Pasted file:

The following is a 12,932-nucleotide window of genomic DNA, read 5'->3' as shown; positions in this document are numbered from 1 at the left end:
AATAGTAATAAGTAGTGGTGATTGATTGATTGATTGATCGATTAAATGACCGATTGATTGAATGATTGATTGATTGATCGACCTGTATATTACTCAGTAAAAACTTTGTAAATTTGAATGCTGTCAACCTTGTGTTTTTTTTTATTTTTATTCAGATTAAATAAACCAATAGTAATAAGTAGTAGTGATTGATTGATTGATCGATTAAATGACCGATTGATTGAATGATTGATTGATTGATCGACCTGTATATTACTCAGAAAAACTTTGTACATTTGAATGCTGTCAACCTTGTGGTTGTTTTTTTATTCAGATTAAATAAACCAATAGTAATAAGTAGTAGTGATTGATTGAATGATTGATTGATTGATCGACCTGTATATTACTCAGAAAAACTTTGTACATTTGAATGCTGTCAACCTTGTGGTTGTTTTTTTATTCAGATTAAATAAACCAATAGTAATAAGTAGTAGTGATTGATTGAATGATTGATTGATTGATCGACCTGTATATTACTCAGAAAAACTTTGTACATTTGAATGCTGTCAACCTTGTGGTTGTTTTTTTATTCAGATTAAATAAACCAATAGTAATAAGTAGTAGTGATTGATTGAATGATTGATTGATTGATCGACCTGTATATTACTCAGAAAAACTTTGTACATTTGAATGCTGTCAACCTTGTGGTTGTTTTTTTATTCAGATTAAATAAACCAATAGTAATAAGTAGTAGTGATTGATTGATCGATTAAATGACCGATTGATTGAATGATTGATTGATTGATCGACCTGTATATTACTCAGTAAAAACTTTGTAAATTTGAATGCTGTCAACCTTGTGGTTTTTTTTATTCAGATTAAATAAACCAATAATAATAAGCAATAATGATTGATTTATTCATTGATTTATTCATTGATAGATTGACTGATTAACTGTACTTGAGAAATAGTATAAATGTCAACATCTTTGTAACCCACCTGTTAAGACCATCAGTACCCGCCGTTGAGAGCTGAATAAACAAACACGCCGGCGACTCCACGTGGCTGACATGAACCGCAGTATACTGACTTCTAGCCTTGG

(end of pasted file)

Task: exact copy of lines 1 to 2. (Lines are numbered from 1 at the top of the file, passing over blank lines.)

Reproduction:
The following is a 12,932-nucleotide window of genomic DNA, read 5'->3' as shown; positions in this document are numbered from 1 at the left end:
AATAGTAATAAGTAGTGGTGATTGATTGATTGATTGATCGATTAAATGACCGATTGATTGAATGATTGATTGATTGATCGACCTGTATATTACTCAGTAAAAACTTTGTAAATTTGAATGCTGTCAACCTTGTGTTTTTTTTTATTTTTATTCAGATTAAATAAACCAATAGTAATAAGTAGTAGTGATTGATTGATTGATCGATTAAATGACCGATTGATTGAATGATTGATTGATTGATCGACCTGTATATTACTCAGAAAAACTTTGTACATTTGAATGCTGTCAACCTTGTGGTTGTTTTTTTATTCAGATTAAATAAACCAATAGTAATAAGTAGTAGTGATTGATTGAATGATTGATTGATTGATCGACCTGTATATTACTCAGAAAAACTTTGTACATTTGAATGCTGTCAACCTTGTGGTTGTTTTTTTATTCAGATTAAATAAACCAATAGTAATAAGTAGTAGTGATTGATTGAATGATTGATTGATTGATCGACCTGTATATTACTCAGAAAAACTTTGTACATTTGAATGCTGTCAACCTTGTGGTTGTTTTTTTATTCAGATTAAATAAACCAATAGTAATAAGTAGTAGTGATTGATTGAATGATTGATTGATTGATCGACCTGTATATTACTCAGAAAAACTTTGTACATTTGAATGCTGTCAACCTTGTGGTTGTTTTTTTATTCAGATTAAATAAACCAATAGTAATAAGTAGTAGTGATTGATTGATCGATTAAATGACCGATTGATTGAATGATTGATTGATTGATCGACCTGTATATTACTCAGTAAAAACTTTGTAAATTTGAATGCTGTCAACCTTGTGGTTTTTTTTATTCAGATTAAATAAACCAATAATAATAAGCAATAATGATTGATTTATTCATTGATTTATTCATTGATAGATTGACTGATTAACTGTACTTGAGAAATAGTATAAATGTCAACATCTTTGTAACCCACCTGTTAAGACCATCAGTACCCGCCGTTGAGAGCTGAATAAACAAACACGCCGGCGACTCCACGTGGCTGACATGAACCGCAGTATACTGACTTCTAGCCTTGG